Still working my way through Robert Caro’s tome on Robert Moses, The Power Broker. We’re at the section—in the 1950s and ’60s—where Moses is “hacking his way” “with a meat ax” through neighborhoods to make room for superhighways that are 200+ feet across. Caro is describing East Tremont in the Bronx, the kind of place that most of us starry-eyed urbanists only dream of living in (to hear Caro’s sympathetic portrait of it).
It’s easy for a reader like myself, who loves the idea of the city (sometimes more than the city itself) and the experience of it, to be wistful as he hears about the vibrancy of yesterday’s neighborhoods and also to be envious as he considers what painstaking research Caro must have been able not just to endure but also to enjoy in order to word-paint such portraits of them. Going through Moses’ old Triborough Bridge Authority records on Randalls Island or in a Chambers Street archive or held at the NYPL (wherever they keep them) thrills some of us—writers who like to be alone with people and things of the past who change only when our keystrokes change them. And interviewing people who were “there” can be both invigorating and saddening.
When reading about the city—both the city of the past and the city that “could be” that we see in blogs about sustainable cities, walkable cities, the City of God and the city of man—it’s never about being “present” in the city around you. Reading about the city is about making sense of things.
For presence, I walk.
Sometimes things make sense, sometimes they don’t. But I often don’t have time to make sense of them; I try—in my best moments—to just let them happen around me as an observer.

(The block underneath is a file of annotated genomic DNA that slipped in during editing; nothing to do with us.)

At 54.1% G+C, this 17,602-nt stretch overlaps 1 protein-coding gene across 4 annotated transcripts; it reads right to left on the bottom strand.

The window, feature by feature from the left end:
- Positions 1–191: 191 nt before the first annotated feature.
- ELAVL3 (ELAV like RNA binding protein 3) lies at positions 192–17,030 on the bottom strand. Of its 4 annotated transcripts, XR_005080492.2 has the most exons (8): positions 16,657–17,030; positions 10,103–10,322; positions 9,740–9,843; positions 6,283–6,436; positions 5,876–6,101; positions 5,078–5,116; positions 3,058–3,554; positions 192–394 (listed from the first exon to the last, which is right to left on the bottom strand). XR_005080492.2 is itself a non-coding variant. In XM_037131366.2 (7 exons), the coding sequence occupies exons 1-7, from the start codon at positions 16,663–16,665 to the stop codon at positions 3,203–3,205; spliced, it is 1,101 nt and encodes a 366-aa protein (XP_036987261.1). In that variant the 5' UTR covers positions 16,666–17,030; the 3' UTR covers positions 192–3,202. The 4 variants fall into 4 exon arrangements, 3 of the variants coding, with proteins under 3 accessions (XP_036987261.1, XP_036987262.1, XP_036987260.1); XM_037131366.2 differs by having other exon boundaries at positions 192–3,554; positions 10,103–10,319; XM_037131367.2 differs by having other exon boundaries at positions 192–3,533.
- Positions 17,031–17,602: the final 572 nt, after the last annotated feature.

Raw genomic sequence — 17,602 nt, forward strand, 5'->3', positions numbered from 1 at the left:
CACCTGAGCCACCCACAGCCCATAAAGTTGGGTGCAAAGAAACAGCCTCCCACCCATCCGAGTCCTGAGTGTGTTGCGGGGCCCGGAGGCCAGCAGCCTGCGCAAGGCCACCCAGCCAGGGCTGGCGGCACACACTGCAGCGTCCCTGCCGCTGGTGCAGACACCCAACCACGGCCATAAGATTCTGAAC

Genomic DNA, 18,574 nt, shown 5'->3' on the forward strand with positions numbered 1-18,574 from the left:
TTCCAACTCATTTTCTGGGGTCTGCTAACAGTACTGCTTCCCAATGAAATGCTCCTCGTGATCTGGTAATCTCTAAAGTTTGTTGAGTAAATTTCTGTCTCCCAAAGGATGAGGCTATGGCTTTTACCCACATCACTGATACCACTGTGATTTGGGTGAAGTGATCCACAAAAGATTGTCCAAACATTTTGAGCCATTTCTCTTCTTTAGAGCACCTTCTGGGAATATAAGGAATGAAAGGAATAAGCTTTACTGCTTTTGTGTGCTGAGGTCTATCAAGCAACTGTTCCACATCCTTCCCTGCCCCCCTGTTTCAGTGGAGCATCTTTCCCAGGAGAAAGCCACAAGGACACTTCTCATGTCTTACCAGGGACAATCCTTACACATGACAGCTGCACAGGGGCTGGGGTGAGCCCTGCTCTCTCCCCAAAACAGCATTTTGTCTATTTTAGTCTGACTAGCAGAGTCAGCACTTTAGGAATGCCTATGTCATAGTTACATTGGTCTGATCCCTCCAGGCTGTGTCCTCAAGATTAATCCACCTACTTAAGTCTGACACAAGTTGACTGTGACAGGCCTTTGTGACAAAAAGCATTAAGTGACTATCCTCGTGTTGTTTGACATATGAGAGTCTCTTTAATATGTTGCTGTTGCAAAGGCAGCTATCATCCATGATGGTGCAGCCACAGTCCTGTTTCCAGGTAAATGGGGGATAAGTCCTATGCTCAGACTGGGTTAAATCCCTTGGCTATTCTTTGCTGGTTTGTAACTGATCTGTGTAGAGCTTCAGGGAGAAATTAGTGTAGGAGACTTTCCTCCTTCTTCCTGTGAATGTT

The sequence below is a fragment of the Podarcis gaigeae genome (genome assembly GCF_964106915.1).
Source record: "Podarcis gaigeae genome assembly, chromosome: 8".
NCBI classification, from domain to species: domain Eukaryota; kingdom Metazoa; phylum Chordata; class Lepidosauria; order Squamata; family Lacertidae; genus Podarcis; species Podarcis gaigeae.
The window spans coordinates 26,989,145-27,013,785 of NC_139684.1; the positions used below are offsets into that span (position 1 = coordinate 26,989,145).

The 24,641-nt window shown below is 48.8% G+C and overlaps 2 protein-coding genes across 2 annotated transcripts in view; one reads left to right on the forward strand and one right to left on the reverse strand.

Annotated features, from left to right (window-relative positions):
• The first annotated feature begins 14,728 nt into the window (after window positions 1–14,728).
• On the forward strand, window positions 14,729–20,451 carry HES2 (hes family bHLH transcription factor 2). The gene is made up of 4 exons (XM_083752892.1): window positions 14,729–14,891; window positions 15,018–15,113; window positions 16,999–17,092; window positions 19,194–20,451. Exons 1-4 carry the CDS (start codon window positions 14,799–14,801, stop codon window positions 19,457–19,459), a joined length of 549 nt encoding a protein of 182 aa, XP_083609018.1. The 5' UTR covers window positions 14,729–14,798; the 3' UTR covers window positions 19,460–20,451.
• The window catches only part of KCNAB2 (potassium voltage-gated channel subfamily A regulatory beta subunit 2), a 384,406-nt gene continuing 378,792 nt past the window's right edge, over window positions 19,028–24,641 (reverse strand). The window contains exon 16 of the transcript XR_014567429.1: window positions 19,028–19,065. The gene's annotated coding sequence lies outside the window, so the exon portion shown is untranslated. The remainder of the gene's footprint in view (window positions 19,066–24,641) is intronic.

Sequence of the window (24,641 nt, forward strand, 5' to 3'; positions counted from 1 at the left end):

Walking the sidewalks removes me from Armchair City Adoration and places me into a state that Tony Hiss (author of The Experience of Place) calls “simultaneous perception,” an almost zen-like movement through physical space where one is calm and experiencing the things and people nearby in an unhurried and very aware state. Holly Whyte, in City: Rediscovering the Center, wrote earlier and similarly about walking in New York City:
The pedestrian is a social being: he is also a transportation unit. …He moves forward with a field of vision about 100 degrees wide, further widening this with back-and-forth scanning movements to almost 180 degrees. He monitors a host of equations: two crossing patterns at left front, 290 feet a minute, three on the right, angle on the cars 30 degrees and closing, a pair abreast dead ahead, a traffic light starting to flash DON’T WALK. In fractions of a second he responds with course shifts, accelerations and retards, and he signals to others that he is doing so. Think of the orders and computers it would take to match him! Transportation engineers are spending millions on developing automated people-mover systems. But the best, by far, is a person.
We move through city space in Whyte’s way—autonomously aware of others’ vector changes—and in Hiss’s as well: we are aware of fellow walkers’ facial and fashion details and of aspects of buildings and street-level stores.